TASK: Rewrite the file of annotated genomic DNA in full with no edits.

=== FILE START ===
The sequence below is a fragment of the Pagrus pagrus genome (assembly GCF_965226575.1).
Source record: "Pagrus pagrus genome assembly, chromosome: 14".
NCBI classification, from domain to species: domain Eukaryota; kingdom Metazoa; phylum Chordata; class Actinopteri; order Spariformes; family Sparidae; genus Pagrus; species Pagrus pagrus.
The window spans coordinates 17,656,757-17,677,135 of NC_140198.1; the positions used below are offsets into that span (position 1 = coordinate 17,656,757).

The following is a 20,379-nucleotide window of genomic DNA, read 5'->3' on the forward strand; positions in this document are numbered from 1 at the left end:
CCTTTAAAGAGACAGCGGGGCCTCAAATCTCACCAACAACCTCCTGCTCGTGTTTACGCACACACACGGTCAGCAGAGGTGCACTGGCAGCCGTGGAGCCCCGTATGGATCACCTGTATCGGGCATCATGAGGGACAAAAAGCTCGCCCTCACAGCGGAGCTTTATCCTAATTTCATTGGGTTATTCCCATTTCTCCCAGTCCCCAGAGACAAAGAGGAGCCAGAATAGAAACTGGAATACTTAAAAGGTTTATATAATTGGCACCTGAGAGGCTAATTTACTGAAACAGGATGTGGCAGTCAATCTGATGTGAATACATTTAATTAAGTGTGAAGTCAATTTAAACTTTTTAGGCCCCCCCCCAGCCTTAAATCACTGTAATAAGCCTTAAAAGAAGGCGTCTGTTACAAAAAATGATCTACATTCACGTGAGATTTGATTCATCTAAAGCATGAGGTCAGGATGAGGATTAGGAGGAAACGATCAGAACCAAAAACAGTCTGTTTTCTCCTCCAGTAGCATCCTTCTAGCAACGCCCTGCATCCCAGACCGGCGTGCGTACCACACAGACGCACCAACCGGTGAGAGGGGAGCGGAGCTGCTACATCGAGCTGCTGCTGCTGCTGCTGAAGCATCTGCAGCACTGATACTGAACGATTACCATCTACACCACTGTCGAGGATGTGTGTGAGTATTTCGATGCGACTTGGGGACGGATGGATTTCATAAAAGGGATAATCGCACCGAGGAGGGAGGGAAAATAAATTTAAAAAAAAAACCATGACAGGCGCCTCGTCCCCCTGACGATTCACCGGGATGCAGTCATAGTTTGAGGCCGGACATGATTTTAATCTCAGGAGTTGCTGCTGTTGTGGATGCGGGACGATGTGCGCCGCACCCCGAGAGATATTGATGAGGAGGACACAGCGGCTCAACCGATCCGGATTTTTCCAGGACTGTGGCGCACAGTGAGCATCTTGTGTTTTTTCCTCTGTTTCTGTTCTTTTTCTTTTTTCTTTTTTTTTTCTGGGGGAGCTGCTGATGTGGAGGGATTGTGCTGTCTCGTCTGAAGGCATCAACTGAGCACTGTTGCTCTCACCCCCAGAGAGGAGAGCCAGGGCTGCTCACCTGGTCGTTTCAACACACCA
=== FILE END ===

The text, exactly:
The sequence below is a fragment of the Pagrus pagrus genome (assembly GCF_965226575.1).
Source record: "Pagrus pagrus genome assembly, chromosome: 14".
NCBI classification, from domain to species: domain Eukaryota; kingdom Metazoa; phylum Chordata; class Actinopteri; order Spariformes; family Sparidae; genus Pagrus; species Pagrus pagrus.
The window spans coordinates 17,656,757-17,677,135 of NC_140198.1; the positions used below are offsets into that span (position 1 = coordinate 17,656,757).

The following is a 20,379-nucleotide window of genomic DNA, read 5'->3' on the forward strand; positions in this document are numbered from 1 at the left end:
CCTTTAAAGAGACAGCGGGGCCTCAAATCTCACCAACAACCTCCTGCTCGTGTTTACGCACACACACGGTCAGCAGAGGTGCACTGGCAGCCGTGGAGCCCCGTATGGATCACCTGTATCGGGCATCATGAGGGACAAAAAGCTCGCCCTCACAGCGGAGCTTTATCCTAATTTCATTGGGTTATTCCCATTTCTCCCAGTCCCCAGAGACAAAGAGGAGCCAGAATAGAAACTGGAATACTTAAAAGGTTTATATAATTGGCACCTGAGAGGCTAATTTACTGAAACAGGATGTGGCAGTCAATCTGATGTGAATACATTTAATTAAGTGTGAAGTCAATTTAAACTTTTTAGGCCCCCCCCCAGCCTTAAATCACTGTAATAAGCCTTAAAAGAAGGCGTCTGTTACAAAAAATGATCTACATTCACGTGAGATTTGATTCATCTAAAGCATGAGGTCAGGATGAGGATTAGGAGGAAACGATCAGAACCAAAAACAGTCTGTTTTCTCCTCCAGTAGCATCCTTCTAGCAACGCCCTGCATCCCAGACCGGCGTGCGTACCACACAGACGCACCAACCGGTGAGAGGGGAGCGGAGCTGCTACATCGAGCTGCTGCTGCTGCTGCTGAAGCATCTGCAGCACTGATACTGAACGATTACCATCTACACCACTGTCGAGGATGTGTGTGAGTATTTCGATGCGACTTGGGGACGGATGGATTTCATAAAAGGGATAATCGCACCGAGGAGGGAGGGAAAATAAATTTAAAAAAAAAACCATGACAGGCGCCTCGTCCCCCTGACGATTCACCGGGATGCAGTCATAGTTTGAGGCCGGACATGATTTTAATCTCAGGAGTTGCTGCTGTTGTGGATGCGGGACGATGTGCGCCGCACCCCGAGAGATATTGATGAGGAGGACACAGCGGCTCAACCGATCCGGATTTTTCCAGGACTGTGGCGCACAGTGAGCATCTTGTGTTTTTTCCTCTGTTTCTGTTCTTTTTCTTTTTTCTTTTTTTTTTCTGGGGGAGCTGCTGATGTGGAGGGATTGTGCTGTCTCGTCTGAAGGCATCAACTGAGCACTGTTGCTCTCACCCCCAGAGAGGAGAGCCAGGGCTGCTCACCTGGTCGTTTCAACACACCA